Peter Davey interviewed the inspirational Shirley Law recently. She talked to us about her experiences being openly gay in Plymouth from the 60’s onwards and her life as an activist in the Peace Movement through to the 80’s and today.
Shirley lived in Stonehouse for 8 years; The Clarence was her local and Shirley loved it there. She described the fun they had; discos and karaoke nights, as well as drag, acts from Brighton and London occasionally. There was a good community around the pub including all ages old enough to drink.
Shirley, who now leads African drumming groups, was in her first drumming group at the Clarence and told us of her first experience drumming live there. They were asked to stop after 30mins because they had near on caused a riot. At first, people were just dancing on the little dance floor they had. But it soon spread to the dancing on the benches and tables, knocking drinks everywhere and leaving the floor something more like an ice rink. It was fun and everyone had a good time, but it was clearly a big mess as well.
Shirley, who was not so keen on the clubs on Union Street, preferring a good pub, used to go to The Swallow too, but she felt safer at The Clarence. She explained that this was because there were no other pubs around; though there was never any violence at The Swallow, people would wander in from other pubs, drunk men mostly, and get leery at the regulars.
“The, the whole thing was nice and calm and what have you, you know, because sometimes you do… there have been times when, it has not been that easy to sort of stand up and say well actually I go to the gay pubs because I am gay… there isn’t any more of that thankfully, um, I think that we have come a long way since when I first came out and said I was gay.”
Shirley recalled for us how her coming out was not taken positively. In her day they expected girls to come out of school, get married and have children. So, she did pretend for a long time to be ‘one of those people’ and got married to a lovely man and had children. Shirley brightly talked about how different it was for her eldest son who is also Gay, and the difference a generation made. She explained to us how much more support there was, and how much easier that support was to find.
“Because I was gay and had always been, and um just sort of did what was expected of me, it has been lovely that I have been able to sort of be there for my son knowing that he has back up as well because it was not like that when I was younger, it just was not like that, you didn’t stand up and say I’m gay, the girls would get married and have children and probably have a very happy marriage, but that was not them…”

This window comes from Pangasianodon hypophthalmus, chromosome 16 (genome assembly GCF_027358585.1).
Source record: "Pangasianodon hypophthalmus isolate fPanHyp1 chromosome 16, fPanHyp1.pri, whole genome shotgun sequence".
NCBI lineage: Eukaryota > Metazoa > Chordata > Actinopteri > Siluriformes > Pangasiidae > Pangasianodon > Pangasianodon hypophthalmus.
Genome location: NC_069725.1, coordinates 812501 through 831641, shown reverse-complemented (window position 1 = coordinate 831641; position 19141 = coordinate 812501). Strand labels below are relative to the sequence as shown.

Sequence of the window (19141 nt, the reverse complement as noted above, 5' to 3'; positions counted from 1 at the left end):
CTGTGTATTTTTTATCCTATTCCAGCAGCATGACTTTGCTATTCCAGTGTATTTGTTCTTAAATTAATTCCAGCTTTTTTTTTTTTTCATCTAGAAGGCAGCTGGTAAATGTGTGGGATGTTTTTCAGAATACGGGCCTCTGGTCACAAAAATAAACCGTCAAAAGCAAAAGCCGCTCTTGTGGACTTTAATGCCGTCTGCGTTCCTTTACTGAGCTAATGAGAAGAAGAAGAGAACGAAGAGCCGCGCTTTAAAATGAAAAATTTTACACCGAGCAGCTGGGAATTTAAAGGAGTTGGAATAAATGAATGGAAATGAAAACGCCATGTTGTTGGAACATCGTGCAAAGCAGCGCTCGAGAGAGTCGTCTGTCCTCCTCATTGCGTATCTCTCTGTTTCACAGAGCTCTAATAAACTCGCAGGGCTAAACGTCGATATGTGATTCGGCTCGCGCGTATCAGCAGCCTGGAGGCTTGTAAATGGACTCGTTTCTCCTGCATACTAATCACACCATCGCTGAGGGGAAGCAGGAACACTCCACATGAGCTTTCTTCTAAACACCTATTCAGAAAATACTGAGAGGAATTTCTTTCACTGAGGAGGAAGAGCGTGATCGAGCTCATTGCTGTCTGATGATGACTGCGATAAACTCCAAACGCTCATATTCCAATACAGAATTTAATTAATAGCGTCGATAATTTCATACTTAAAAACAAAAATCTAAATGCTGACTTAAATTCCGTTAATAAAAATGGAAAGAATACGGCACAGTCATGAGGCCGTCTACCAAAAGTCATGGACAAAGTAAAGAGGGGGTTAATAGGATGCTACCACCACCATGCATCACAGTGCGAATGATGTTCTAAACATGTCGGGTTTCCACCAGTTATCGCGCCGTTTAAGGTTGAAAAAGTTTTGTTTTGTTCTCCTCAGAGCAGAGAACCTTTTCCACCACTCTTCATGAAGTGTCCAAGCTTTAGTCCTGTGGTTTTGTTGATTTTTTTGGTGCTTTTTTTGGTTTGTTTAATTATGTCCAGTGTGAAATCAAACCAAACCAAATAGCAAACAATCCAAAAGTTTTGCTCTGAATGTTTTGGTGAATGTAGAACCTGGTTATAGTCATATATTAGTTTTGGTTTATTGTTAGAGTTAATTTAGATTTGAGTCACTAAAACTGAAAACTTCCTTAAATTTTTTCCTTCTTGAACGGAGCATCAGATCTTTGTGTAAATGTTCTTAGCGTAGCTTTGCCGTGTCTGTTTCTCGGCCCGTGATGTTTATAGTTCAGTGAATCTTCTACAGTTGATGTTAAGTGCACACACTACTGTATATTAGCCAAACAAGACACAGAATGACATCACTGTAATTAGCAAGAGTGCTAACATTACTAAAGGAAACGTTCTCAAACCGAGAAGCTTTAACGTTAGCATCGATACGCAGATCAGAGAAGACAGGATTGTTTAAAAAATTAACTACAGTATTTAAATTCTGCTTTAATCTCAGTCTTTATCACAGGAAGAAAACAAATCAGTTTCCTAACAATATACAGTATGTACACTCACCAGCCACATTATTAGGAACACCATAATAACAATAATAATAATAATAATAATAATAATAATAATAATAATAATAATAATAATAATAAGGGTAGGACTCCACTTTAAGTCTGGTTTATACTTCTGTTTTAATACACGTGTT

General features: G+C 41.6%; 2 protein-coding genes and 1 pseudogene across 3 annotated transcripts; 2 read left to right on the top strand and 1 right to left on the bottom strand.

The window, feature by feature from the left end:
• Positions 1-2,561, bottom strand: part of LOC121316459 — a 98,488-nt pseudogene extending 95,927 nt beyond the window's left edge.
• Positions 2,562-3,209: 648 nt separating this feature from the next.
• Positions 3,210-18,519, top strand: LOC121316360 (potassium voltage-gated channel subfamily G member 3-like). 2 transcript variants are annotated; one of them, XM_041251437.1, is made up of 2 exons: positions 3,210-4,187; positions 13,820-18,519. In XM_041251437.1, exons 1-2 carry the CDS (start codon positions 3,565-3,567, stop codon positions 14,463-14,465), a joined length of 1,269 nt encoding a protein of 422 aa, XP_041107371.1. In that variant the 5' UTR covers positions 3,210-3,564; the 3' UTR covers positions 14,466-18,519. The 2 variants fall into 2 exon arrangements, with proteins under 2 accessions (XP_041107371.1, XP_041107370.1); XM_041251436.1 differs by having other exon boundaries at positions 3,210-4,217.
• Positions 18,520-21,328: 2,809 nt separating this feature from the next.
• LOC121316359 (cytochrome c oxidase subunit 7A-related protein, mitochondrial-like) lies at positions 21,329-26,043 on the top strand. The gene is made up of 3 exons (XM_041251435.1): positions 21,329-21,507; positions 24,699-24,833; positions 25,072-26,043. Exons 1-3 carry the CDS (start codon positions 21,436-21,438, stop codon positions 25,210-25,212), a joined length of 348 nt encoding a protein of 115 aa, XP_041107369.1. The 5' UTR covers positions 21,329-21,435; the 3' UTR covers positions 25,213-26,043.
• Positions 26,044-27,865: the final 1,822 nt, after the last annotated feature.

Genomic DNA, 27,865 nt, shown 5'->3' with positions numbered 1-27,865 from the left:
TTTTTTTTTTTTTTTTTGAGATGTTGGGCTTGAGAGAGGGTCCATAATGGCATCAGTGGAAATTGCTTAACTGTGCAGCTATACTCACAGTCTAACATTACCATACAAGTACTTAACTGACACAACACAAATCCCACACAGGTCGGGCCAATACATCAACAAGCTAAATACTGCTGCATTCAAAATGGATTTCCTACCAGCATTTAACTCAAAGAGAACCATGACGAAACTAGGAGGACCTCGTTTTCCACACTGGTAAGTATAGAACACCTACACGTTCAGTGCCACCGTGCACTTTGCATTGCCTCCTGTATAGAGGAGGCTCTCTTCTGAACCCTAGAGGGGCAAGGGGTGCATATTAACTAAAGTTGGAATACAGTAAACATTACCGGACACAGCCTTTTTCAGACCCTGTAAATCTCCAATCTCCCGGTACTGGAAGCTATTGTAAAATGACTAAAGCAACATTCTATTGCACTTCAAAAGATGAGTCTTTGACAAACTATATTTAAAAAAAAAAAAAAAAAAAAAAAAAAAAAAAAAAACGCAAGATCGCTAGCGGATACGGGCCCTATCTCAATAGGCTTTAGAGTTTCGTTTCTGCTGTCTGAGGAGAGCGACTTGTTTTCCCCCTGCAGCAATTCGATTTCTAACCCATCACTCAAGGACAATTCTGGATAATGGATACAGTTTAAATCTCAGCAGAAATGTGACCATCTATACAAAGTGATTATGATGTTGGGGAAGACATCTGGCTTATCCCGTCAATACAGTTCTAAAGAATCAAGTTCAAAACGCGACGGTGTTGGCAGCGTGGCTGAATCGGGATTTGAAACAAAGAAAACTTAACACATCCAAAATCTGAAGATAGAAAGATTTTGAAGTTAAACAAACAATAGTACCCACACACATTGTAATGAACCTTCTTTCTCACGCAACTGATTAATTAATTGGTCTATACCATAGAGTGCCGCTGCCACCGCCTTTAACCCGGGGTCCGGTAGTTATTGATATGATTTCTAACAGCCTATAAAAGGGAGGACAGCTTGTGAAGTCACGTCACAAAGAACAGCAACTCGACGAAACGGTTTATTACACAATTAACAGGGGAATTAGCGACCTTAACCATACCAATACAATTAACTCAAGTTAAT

Shirley told us about the change that time made to the sense of fear people used to feel:
PD: “What were they afraid of ?”
SL: “Retribution, I think. Gettin’ a good kickin’; bein’ followed home at night, that sort of thing. Um, there was, a lot of, y’know, quite serious injuries people were gettin’ just because they were seen coming out of a gay pub back in the 50’s and the 60’s, and the blokes well they didn’t, they didn’t say they daren’t say that they were gay, because that was against the law for them.”
Unfortunately, due to an abusive female neighbour, Shirley was forced to move out of Stonehouse.
Towards the end of her time in Stonehouse Shirley had taken in her mother who was ageing and needed support. But she developed leukaemia and had to put her mother into a nursing home as she could not complete chemotherapy and care for her. Her neighbour decided that she was chasing her mother out ‘after only 5 mins living there’ and told her that she should be ashamed of herself for putting her mother in a home. This was the first in a long line of verbal and physical abuses that centred on the fact that Shirley was gay and a peace activist. She had everything from her laundry being thrown on the ground, to her guests being verbally assaulted on her doorstep and she herself being physically rough handled as she tried to close her front door on the woman abusing her… though Shirley herself has no idea how the woman knew she was gay as they did not speak. However, she noted that whilst she never announced her sexuality, she never denied it when asked directly either.
Eventually, Shirley was supported to go to the police, who could do nothing as it was one woman’s word against the others. But she was given a log book by Plymouth Community Homes (who were then part of Plymouth Council). Shirley commented on how supportive they were and how much better it made her feel. Before the support from the police and ouncil she had been feeling like she was making a fuss about nothing. Now she could tell people who believed her it made all the difference.C
Because Shirley was a council tenant and the neighbour owned her flat eventually she was rehomed in another area of Plymouth in a new flat. Looking back Shirley thanks her neighbour for that, it gave her a lovely home and on reflection, whilst it was not fun to live through, in hindsight she feels sorry for that woman. Shirley noted to us that if all her neighbour had had in her life was the abuse she gave others, that is terribly sad for her.